If you looked carefully around Capitol Hill and the Central District earlier this month, you might have caught Shelton at work on her next film. “Touchy Feely,” with an ensemble cast led by DeWitt, Josh Pais, Ellen Page and Allison Janney, is “a film that I was developing about a year ago.” Shelton had planned to shoot a different film this spring, called “Laggies,” written by novelist Andrea Siegel, but scheduling issues pushed that project to August.
Shelton badly wanted to be shooting a film in April, so she pulled “Touchy Feely” out of “the back cupboard” and began putting out feelers to cast and crew. “All the stars seemed to be aligning,” she said of the last-minute scheduling. “It was all meant to happen.”
The main characters in “Touchy Feely” are a sister and brother: DeWitt plays a massage therapist who’s recently become repulsed by working with bodies; Pais is a dentist on his own journey of self-discovery. Shelton said the film is unlike her previous works: It has “multiple story lines, multiple characters, lots of locations,” and it’s not primarily a comedy. It’s more scripted than her recent films (though she said she’s still encouraging the actors to go “off the script” with improvised dialogue), and it will have a different look: primarily a camera on tripod, not handheld. “It’ll be interesting to see how people respond,” Shelton said.
“Laggies,” Shelton’s first film for which she didn’t write the screenplay, will be her next project. Since getting an agent after “Humpday,” Shelton said she’s read many, many scripts, but none seemed like “something I could turn into a Lynn Shelton movie, a movie that would seem like it was of me.” But “Laggies,” about a 28-year-old woman in a “state of arrested development” who becomes friends with a 16-year-old girl, had Shelton “totally smitten.” She’s cast Rebecca Hall and Paul Rudd (as the teenager’s father), and, though the filming location isn’t yet finalized, hopes to shoot the film in Seattle.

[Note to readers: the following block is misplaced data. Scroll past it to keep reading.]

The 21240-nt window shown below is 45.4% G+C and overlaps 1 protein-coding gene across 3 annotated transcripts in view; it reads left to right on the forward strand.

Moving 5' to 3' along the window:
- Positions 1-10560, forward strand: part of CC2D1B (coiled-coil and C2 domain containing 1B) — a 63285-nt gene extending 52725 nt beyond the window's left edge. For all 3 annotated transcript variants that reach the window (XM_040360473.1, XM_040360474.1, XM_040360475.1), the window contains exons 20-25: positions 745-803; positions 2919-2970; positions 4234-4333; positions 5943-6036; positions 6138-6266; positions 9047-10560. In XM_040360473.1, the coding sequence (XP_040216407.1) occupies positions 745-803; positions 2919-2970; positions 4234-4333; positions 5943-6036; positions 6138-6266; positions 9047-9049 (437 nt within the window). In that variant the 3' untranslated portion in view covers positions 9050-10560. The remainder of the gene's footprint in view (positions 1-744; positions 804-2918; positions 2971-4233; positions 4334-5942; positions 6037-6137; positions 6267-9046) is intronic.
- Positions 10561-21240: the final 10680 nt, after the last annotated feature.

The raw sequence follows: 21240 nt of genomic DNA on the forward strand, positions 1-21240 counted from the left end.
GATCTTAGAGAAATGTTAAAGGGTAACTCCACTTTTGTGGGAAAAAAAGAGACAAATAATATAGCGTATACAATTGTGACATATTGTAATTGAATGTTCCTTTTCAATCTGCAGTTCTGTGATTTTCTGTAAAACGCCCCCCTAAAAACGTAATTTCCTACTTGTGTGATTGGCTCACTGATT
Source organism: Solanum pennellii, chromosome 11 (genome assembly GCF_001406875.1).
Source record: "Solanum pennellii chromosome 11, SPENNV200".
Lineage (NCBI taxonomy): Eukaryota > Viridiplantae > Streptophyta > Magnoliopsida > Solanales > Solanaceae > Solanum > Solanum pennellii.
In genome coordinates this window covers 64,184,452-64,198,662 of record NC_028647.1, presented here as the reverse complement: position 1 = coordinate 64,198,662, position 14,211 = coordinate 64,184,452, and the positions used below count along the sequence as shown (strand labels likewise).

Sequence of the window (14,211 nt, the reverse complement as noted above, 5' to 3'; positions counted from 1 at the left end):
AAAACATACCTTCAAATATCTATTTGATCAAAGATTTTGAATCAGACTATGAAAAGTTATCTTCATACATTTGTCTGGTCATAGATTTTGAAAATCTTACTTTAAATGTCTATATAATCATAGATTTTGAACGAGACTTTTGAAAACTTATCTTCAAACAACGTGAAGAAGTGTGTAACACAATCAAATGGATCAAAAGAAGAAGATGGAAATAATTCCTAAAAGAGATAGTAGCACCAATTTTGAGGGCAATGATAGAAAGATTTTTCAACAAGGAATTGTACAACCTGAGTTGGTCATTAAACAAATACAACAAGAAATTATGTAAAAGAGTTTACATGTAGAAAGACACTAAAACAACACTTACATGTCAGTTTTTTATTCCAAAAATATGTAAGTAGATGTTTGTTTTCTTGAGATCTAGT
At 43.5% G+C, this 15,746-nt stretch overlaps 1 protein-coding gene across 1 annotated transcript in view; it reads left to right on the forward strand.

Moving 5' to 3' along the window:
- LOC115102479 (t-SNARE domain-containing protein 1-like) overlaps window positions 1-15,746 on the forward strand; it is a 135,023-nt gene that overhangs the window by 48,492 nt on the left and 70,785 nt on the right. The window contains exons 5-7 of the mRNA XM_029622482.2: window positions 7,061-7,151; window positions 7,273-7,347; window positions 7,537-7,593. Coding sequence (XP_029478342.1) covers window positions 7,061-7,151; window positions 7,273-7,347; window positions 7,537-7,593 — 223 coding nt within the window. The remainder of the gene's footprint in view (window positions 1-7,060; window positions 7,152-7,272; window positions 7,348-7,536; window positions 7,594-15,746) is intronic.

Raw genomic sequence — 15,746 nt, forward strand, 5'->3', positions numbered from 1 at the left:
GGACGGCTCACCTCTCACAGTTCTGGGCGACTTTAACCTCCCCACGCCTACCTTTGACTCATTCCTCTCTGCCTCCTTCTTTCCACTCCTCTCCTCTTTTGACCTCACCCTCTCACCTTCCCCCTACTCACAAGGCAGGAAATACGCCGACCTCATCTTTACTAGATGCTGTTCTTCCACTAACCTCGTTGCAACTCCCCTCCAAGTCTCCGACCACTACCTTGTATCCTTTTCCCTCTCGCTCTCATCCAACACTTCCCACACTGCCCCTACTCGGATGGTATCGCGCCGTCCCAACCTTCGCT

Shelton’s an integral part of the local film scene, frequently involved in films that aren’t her own (she plays a small role in Colin Trevorrow’s “Safety Not Guaranteed,” a made-in-the-Northwest film also playing at SIFF, and was both an actor and consulting producer in Seattle filmmaker Megan Griffiths’ “The Off Hours,” at SIFF last year.) But as her work becomes more high-profile, she’s attracting national and international attention as well: a New York Times profile last Sunday; gigs directing big-buzz TV episodes (“Mad Men” in 2010; “The New Girl” last fall); and perhaps most surprising, a French remake of “Humpday.” Shelton flew to Paris last fall and spent a couple of days on the set of the film, which was written and directed by Yvan Attal.
“It was just completely surreal!” she said of the experience of standing on a French soundstage in a re-creation of the “Humpday” hotel room. (The film is about two straight male friends who decide, on a dare, to create a gay porno film.) “Last I heard, they’re still trying to finish the edit,” she said of the film, which doesn’t yet have a title (what’s the French equivalent of “Humpday”?) but will likely be released in France in the fall. And the “Humpday” influence goes even further: Shelton recently heard from an English playwright who wants to turn the story into a play, to be called “Action.” “This is so bizarre!” she laughed.
But these days, she’s home in Seattle, shooting “Touchy Feely” on familiar streets, deciding which dress to wear to the “Your Sister’s Sister” gala, and remembering attending SIFF as a teenager at the Egyptian.
“I never ever imagined I could be a filmmaker, much less be in the festival, much less open the festival,” she said. “I’m just so devoted as a fan, a booster and an advocate. I’m so in love with the local film scene.”
Moira Macdonald: 206-464-2725 or email@example.com